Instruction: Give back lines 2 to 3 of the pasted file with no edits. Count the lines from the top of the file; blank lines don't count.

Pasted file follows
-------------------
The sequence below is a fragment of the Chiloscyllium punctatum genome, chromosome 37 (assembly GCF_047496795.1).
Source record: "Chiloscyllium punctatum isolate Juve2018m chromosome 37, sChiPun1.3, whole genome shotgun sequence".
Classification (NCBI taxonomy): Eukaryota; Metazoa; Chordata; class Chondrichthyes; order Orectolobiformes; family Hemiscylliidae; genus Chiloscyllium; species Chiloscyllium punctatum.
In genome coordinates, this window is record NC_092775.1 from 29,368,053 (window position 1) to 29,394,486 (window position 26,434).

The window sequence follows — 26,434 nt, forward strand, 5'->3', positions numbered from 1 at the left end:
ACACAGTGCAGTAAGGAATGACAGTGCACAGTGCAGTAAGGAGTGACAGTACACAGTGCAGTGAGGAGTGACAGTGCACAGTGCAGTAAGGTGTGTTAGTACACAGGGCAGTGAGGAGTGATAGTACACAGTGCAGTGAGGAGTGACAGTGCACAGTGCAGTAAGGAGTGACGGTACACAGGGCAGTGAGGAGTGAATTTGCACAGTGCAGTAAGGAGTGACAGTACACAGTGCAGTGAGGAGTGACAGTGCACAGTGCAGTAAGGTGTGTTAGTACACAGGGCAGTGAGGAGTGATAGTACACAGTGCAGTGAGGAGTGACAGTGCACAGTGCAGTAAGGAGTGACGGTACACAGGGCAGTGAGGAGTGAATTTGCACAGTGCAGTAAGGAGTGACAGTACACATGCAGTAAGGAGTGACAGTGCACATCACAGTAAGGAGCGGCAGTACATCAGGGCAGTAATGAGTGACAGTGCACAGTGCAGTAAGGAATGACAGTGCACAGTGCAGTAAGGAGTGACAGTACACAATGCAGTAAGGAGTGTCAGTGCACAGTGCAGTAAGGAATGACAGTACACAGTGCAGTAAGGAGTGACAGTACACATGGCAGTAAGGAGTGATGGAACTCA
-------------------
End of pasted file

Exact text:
Source record: "Chiloscyllium punctatum isolate Juve2018m chromosome 37, sChiPun1.3, whole genome shotgun sequence".
Classification (NCBI taxonomy): Eukaryota; Metazoa; Chordata; class Chondrichthyes; order Orectolobiformes; family Hemiscylliidae; genus Chiloscyllium; species Chiloscyllium punctatum.